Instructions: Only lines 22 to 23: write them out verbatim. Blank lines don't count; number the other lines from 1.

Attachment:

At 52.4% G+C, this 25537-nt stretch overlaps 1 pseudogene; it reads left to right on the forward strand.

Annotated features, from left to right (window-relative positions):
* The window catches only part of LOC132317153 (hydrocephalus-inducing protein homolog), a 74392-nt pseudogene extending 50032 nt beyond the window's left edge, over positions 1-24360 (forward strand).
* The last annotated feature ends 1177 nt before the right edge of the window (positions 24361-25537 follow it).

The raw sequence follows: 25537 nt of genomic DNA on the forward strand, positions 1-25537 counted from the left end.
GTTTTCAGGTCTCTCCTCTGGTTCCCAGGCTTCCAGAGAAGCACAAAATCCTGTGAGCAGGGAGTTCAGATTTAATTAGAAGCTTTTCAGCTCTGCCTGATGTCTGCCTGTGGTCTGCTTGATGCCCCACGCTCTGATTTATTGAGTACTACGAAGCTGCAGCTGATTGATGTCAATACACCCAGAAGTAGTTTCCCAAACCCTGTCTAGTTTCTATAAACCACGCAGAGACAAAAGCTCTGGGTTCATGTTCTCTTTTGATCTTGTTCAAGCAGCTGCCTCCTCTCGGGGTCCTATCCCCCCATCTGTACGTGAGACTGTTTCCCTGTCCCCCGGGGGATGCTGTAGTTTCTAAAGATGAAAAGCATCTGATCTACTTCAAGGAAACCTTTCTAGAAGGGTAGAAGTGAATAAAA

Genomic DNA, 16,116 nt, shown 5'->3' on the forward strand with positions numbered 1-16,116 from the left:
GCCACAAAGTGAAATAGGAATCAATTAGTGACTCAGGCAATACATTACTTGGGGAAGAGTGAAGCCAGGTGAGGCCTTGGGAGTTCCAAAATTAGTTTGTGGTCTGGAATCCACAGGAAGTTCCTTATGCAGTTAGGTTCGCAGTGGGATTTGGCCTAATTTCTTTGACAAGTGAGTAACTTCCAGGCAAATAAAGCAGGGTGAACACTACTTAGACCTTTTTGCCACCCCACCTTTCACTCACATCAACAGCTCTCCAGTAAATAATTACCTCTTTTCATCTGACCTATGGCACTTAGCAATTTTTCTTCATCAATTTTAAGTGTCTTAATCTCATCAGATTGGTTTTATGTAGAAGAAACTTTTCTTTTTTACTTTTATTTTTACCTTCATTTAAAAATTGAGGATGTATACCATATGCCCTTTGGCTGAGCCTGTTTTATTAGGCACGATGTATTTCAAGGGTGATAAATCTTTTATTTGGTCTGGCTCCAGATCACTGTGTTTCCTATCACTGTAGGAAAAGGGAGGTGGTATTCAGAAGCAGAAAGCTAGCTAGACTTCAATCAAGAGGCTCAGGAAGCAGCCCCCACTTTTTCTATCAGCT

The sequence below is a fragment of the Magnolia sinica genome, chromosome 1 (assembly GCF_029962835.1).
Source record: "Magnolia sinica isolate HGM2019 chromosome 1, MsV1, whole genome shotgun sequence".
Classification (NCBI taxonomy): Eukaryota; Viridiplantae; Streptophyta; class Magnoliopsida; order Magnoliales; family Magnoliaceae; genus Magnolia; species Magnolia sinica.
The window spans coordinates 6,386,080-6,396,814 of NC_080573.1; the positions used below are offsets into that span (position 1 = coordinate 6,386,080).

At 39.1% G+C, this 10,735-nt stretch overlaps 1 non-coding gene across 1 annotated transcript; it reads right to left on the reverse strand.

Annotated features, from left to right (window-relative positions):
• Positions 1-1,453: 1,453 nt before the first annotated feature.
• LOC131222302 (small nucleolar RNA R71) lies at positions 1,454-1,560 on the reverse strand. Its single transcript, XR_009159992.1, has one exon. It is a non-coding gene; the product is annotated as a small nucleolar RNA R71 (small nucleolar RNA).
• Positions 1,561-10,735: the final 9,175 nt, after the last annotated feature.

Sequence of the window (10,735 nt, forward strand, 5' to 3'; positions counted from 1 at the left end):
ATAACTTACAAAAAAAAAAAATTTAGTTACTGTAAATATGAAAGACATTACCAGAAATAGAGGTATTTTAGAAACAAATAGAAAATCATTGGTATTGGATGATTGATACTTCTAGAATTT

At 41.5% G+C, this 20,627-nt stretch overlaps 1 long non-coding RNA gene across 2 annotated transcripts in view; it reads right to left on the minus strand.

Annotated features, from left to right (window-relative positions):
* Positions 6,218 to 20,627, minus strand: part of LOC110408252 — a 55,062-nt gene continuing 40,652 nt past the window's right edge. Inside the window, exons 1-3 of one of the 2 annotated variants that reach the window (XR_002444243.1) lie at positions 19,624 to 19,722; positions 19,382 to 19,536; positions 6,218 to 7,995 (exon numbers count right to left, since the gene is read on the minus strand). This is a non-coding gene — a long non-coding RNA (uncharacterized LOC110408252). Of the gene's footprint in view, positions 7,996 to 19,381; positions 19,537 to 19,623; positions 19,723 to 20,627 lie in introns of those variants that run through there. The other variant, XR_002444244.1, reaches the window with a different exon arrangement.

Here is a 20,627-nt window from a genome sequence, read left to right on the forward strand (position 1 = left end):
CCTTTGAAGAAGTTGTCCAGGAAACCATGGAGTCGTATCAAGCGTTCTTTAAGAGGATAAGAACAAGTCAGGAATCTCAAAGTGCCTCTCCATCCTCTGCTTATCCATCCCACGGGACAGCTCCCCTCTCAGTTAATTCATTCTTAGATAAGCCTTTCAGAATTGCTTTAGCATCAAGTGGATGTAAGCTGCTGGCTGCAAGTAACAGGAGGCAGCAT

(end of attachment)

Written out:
* Positions 6,218 to 20,627, minus strand: part of LOC110408252 — a 55,062-nt gene continuing 40,652 nt past the window's right edge. Inside the window, exons 1-3 of one of the 2 annotated variants that reach the window (XR_002444243.1) lie at positions 19,624 to 19,722; positions 19,382 to 19,536; positions 6,218 to 7,995 (exon numbers count right to left, since the gene is read on the minus strand). This is a non-coding gene — a long non-coding RNA (uncharacterized LOC110408252). Of the gene's footprint in view, positions 7,996 to 19,381; positions 19,537 to 19,623; positions 19,723 to 20,627 lie in introns of those variants that run through there. The other variant, XR_002444244.1, reaches the window with a different exon arrangement.

Here is a 20,627-nt window from a genome sequence, read left to right on the forward strand (position 1 = left end):